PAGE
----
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The Homo Neanderthalensis Issue

Fantastical Portraiture

Over the last four years, we, the photographers of Grupo Mirada Photo of Córdoba, Argentina, have given a photo workshop in the province's highest-security women's prison.
ME
Κείμενο Meg Escudé
2.3.08

Over the last four years, we, the photographers of Grupo Mirada Photo of Córdoba, Argentina, have given a photo workshop in the province’s highest-security women’s prison. In our experience as photographers, we have never felt such intensity in the value of a photographic image as we have in working with these women.

Wrinkled, torn, laminated in Scotch tape, written-on, and hugely cherished, the family photograph is by far the most valued of the few possessions that these prisoners are allowed to have. These documents are often the only palliative against the nostalgia and loneliness that accompanies their imprisonment. We think that this is possibly the noblest function a photograph can serve.

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The challenge we propose in our classes is to create images that document the reality of the inmates’ lives even though they aren’t allowed to use cameras to make new photographs outside of the classroom where we meet. We are not allowed into their cells, nor are we given permission to photograph any part of the prison structure or grounds outside of the educational area. These restrictions oblige us to re-create “reality” in a small classroom, by mixing landscape shots, old photos, costumes, and digital intervention.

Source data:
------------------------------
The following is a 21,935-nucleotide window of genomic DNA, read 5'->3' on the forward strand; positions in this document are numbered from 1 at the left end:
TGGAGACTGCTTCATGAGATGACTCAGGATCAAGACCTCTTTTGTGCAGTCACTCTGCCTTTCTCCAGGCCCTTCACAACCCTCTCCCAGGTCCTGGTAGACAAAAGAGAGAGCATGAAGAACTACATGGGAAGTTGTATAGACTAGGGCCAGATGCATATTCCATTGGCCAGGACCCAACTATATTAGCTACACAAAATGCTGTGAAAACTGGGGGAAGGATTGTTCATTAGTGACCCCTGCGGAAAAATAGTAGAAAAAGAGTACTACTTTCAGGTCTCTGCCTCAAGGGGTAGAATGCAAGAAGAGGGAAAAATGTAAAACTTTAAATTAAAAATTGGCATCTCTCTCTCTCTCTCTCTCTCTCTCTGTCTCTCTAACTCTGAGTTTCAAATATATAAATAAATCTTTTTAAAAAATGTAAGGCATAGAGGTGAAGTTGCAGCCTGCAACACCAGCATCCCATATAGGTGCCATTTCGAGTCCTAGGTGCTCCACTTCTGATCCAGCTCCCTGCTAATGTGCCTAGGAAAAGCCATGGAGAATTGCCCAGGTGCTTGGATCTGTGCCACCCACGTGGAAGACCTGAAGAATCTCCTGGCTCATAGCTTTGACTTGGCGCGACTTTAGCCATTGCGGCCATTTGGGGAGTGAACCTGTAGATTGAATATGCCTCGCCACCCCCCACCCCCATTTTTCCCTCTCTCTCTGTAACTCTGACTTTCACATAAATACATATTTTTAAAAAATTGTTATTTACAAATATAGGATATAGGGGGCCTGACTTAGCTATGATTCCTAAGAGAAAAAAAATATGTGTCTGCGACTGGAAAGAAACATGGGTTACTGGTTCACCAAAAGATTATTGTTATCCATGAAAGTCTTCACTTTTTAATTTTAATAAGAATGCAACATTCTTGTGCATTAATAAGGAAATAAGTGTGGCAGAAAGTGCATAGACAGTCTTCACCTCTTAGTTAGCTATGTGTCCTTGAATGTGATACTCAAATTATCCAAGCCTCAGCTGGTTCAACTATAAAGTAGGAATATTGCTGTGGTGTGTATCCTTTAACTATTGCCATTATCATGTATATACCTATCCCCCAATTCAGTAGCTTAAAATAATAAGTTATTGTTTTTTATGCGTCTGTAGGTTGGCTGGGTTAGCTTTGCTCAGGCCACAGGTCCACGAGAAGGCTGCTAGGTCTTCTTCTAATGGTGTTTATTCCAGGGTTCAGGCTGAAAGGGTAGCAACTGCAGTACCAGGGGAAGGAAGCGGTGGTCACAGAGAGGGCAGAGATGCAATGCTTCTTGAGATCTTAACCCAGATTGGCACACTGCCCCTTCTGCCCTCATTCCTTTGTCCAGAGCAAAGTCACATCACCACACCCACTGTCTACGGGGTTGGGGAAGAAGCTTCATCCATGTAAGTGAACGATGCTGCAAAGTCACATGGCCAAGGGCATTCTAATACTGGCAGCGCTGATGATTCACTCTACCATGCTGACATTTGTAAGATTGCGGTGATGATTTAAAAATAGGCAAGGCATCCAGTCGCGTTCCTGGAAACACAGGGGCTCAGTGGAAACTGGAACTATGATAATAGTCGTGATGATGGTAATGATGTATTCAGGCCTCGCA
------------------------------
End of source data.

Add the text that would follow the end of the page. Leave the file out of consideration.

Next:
The workshop lasts four months and the ideas for each student’s final project are formed as we teach them about basic concepts and practices. Our class might be the only chance they get during their prison terms to simply share ideas and talk openly about what motivates them in making art. While discussing their daily lives, needs, and frustrations, a sense of temporary freedom is created, one that does not otherwise exist in the institution. It brings up intense emotions. Our classroom has witnessed everything from women breaking down in tears to lighthearted goofing off. They play, laugh, and make fun of their very harsh realities. Also, we never ask them what led to their imprisonment if they don’t offer to tell us first. The crimes of our students range from shoplifting to murder.

This year’s final projects were digital composites that consisted of three elements. The background image is a fantasy of freedom, in which the prisoner specified where they would like to be if they were not in prison. Sometimes it was as vague as “I want to be where there are lots of trees and grass” and other times it was as specific as “I want to be in Plaza San Martin surrounded by pigeons.” These photos were taken by the members of Grupo Mirada Photo according to the requests of each prisoner.

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The second element, the portraits of the inmates themselves, were taken in a studio built during class time in the prison. These images were taken cooperatively by other students, and posed with the final composition in mind. Last are photographs of their husbands and children, scanned from small snapshots the women have stowed away in their cells. Crudely combining these three elements, the results are images that represent the deepest desire of each prisoner to regain the power of motherhood and the freedom to continue their lives in the outside world.

MEG ESCUDÉ